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RESILIENT FUTURES : HOW EXPLORING THE UPSIDES AND DOWNSIDES IN THE YEARS AHEAD CAN HELP US TO RAISE OUR RESILIENCE AND THRIVE

Many people find the pressures of daily life and work so intense that the outlook for the years ahead feels too much to consider. If you compare the challenges and uncertainty of today with five or ten years ago, surely it has increased, and will rise further? The aim of Alan’s Seeding our Future project is to help people, neighbourhoods and essential public services to recognise the gifts and problems of the next 10-20 years, and to learn to raise their resilience to continue thriving.

We are currently setting up several pilot projects to explore a range of resilience skills and processes, aiming to share these more widely after the pilot phase. For full information on the project see www.futurescanning.org.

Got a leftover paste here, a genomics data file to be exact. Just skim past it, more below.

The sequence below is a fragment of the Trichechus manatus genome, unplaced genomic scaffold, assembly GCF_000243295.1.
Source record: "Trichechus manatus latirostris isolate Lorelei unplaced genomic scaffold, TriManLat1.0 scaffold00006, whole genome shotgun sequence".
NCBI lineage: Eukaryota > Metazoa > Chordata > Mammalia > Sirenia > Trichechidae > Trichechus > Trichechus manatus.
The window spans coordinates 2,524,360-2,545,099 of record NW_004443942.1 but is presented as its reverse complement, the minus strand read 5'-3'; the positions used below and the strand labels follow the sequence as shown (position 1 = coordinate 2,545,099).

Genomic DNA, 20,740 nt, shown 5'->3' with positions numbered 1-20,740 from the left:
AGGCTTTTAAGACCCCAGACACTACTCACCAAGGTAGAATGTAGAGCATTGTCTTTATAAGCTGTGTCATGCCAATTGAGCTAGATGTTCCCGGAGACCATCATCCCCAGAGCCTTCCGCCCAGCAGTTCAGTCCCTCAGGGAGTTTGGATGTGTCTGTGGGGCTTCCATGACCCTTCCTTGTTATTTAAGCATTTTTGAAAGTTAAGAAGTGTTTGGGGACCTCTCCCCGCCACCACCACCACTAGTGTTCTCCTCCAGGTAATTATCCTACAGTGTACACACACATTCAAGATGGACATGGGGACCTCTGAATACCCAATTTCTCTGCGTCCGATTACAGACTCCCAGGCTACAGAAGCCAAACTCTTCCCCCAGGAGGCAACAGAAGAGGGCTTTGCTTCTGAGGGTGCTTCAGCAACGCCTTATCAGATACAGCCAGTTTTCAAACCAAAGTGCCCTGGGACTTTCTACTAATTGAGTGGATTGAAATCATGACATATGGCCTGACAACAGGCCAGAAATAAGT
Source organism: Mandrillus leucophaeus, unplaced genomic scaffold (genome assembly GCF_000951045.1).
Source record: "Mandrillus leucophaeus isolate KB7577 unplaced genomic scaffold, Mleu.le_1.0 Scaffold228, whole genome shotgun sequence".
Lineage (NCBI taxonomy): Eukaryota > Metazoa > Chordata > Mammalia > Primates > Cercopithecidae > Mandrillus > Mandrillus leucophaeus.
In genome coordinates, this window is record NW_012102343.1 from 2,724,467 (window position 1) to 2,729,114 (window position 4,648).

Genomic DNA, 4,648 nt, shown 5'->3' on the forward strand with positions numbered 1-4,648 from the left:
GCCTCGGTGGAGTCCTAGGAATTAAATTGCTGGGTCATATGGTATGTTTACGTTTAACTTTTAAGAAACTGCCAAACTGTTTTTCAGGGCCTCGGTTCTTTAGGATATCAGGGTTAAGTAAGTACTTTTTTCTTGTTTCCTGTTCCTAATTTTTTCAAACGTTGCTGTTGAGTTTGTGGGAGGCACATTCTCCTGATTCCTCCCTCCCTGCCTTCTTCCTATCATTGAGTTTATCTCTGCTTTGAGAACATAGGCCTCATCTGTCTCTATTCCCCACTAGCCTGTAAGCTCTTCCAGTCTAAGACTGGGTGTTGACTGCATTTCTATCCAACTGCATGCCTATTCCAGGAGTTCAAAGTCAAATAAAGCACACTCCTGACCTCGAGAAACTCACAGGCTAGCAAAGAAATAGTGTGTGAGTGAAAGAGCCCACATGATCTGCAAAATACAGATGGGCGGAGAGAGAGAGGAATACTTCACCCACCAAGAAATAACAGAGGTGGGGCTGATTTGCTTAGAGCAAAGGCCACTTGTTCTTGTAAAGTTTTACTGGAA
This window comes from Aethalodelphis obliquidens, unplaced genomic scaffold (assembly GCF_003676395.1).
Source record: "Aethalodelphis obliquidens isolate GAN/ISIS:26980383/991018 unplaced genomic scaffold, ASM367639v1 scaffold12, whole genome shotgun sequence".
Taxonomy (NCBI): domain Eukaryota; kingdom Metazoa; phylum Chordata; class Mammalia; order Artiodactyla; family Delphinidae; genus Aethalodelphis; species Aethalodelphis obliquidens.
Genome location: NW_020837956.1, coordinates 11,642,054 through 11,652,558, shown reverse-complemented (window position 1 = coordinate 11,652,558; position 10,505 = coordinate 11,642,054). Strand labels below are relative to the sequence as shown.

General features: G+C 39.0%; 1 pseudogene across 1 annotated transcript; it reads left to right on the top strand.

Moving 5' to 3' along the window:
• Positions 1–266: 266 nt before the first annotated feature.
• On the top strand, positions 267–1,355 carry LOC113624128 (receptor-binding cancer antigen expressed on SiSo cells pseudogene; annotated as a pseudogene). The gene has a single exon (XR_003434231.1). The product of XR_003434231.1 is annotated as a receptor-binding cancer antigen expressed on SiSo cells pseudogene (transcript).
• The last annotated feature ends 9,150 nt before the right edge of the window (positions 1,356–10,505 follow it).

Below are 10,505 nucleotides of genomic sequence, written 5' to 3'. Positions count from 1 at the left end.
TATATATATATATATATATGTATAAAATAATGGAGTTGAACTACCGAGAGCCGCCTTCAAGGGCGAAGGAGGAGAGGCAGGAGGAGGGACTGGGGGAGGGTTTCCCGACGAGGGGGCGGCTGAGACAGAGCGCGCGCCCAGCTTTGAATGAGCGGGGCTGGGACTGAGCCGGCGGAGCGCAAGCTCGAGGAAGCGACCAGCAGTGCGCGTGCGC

Flourishing through change: Alan Heeks comments “I define resilience as the skills to bounce back, learn and grow through challenges so that we stay happy most of the time, and don’t just cope or survive. As daily life and work, plus the world in general, get more complex, crazy and uncertain, I see resilience as crucial to wellbeing.

Resilience has been a big focus of my work since 2012, and this has led me to be increasingly curious and concerned about the future outlook. It seems that most of us can only just cope with the present, and don’t want to contemplate what further challenges and upsides could be ahead of us. The climate crisis is just one of the major challenges where we need great courage and creativity to respond well. I’ve initiated the Seeding our Future project to explore the new or deeper skills we will need in the next 10-20 years to stay happy amid the changes ahead.

 

WANT TO KNOW MORE? See the project website

The project was initiated by Alan Heeks in 2017, building on his earlier research on resilience, and his work with Wisdom Tree. The project is operating in partnership with the Schumacher Institute, and is exploring collaboration with a number of other organisations. New approaches are very welcome.

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